Elementary Sorting Algorithms
There is a suprisingly diverse collection of algorithms that have been
developed to solve the apparently simple problem of "Sorting".
The general sorting problem is simple enough to describe: Given an
initially unordered array of N records, with one field distinguished as the
key, rearrange the records so they are sorted into increasing (or
decreasing) order, according to each record's key.
Sorting algorithms are used in all kinds of applications and are necessary,
for instance, if we plan to use efficient searching algorithms like Binary
Search or Interpolation Search, since these require their data to be
sorted.
Sorting algorithms are often subdivided into "elementary" algorithms that
are simple to implement compared to more complex algorithms that, while
more efficient, are also more difficult to understand, implement, and
debug.
It is not always true that the more complex algorithms are the preferred
ones. Elementary algorithms are generally more appropriate in the following
situations:
 less than 100 values to be sorted
 the values will be sorted just once
 special cases such as:
 the input data are "almost sorted"
 there are many equal keys
In general, elementary sorting methods require O(N2) steps for N random key
values. The more complex methods can often sort the same data in just O(N
log N) steps. Although it is rather difficult to prove, it can be shown
that roughly N log N comparisons are required, in the general case.
Internal vs. External Sorting
Normally, when considering a sorting problem, we will assume that the
number of records to be sorted is small enough that we can fit the entire
data set in the computer's memory (RAM) all at once. When this is true, we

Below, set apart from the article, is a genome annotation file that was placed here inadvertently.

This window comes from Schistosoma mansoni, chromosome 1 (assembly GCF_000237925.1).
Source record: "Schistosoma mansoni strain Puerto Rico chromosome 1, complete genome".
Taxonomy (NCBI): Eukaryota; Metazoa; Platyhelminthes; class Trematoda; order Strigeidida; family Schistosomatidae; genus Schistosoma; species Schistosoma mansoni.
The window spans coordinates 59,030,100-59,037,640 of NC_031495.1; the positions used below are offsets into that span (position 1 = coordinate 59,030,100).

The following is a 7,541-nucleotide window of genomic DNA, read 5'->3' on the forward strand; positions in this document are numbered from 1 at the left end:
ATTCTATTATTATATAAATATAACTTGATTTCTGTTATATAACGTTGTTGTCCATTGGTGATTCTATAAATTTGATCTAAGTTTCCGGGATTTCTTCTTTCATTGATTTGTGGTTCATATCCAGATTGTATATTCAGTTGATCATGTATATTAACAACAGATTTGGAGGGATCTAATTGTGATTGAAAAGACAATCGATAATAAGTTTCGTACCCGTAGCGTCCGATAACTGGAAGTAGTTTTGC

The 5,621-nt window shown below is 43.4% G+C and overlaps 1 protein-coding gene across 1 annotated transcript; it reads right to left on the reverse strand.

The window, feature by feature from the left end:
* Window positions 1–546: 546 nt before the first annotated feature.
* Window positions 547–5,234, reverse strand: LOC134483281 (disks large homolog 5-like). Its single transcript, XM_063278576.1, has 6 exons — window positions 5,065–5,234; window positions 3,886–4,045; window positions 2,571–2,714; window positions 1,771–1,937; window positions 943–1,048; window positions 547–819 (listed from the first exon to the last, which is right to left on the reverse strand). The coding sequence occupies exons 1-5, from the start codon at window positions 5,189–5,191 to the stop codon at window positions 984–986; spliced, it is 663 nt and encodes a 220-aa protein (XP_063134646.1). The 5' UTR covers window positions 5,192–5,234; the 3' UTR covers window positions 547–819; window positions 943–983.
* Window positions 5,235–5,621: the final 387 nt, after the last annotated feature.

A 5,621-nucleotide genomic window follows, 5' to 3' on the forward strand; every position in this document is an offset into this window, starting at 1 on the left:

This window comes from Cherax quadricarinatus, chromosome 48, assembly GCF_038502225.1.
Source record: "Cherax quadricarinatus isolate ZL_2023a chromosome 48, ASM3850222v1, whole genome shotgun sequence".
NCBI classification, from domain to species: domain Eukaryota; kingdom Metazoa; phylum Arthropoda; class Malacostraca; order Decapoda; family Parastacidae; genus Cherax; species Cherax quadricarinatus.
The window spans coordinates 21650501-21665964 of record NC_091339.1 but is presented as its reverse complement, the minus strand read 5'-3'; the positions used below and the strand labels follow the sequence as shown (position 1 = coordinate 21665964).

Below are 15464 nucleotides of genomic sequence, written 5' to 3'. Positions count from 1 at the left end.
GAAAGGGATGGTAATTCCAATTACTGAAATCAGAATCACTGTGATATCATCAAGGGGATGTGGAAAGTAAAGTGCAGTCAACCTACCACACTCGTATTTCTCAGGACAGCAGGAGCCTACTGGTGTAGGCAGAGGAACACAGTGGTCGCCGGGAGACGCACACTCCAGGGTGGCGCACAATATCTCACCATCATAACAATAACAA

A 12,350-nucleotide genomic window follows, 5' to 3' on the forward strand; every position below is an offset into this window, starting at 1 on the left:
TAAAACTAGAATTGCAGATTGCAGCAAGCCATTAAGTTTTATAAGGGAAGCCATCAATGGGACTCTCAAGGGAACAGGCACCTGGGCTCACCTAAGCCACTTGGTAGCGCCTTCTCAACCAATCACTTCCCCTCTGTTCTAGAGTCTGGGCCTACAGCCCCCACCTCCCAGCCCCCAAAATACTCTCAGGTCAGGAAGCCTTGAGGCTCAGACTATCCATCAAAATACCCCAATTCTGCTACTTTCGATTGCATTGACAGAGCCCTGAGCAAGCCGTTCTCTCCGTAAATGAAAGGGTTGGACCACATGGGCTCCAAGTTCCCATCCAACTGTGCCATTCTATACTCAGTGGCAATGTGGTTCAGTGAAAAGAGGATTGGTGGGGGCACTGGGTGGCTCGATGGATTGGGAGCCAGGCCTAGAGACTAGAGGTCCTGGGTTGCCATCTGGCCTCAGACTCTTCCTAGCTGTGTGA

can make use of an internal sorting algorithm, which assumes that any key
or record can be accessed or moved at any time. That is, we have "random
access" to the data.
Sometimes, when sorting an extremely large data set such as Canada's Census
Data, there are simply too many records for them to all fit in memory at
once. In this case, we have to resort to external sorting algorithms that
don't assume we have random access to the data. Instead, these algorithms
assume the data is stored on magnetic tapes or disks and only portions of
the data will fit in memory. These algorithms use "sequential access" to
the data and proceed by reading in, processing, and writing out blocks of
records at a time. These partially sorted blocks need to be combined or
merged in some manner to eventually sort the entire list.
Stability
When a sorting algorithm is applied to a set of records, some of which
share the same key, there are several different orderings that are all
correctly sorted. If the ordering of records with identical keys is always
the same as in the original input, then we say that the sorting algorithm
used is "stable".
This property can be useful. For instance, consider sorting a list of
student records alphabetically by name, and then sorting the list again,
but this time by letter grade in a particular course. If the sorting
algorithm is stable, then all the students who got "A" will be listed
alphabetically.
Stability is a difficult property to achieve if we also want our sorting
algorithm to be efficient.
Indirect Sorting
One final issue to keep in mind when implementing a sorting algorithm is
the size of the records themselves. Many sorting algorithms move and
interchange records in memory several times before they are moved into
their final sorted position. For large records, this can add up to lots of
execution time spent simply copying data.
A popular solution to this problem is called "indirect sorting". The idea
is to sort the indices of the records, rather than the records themselves.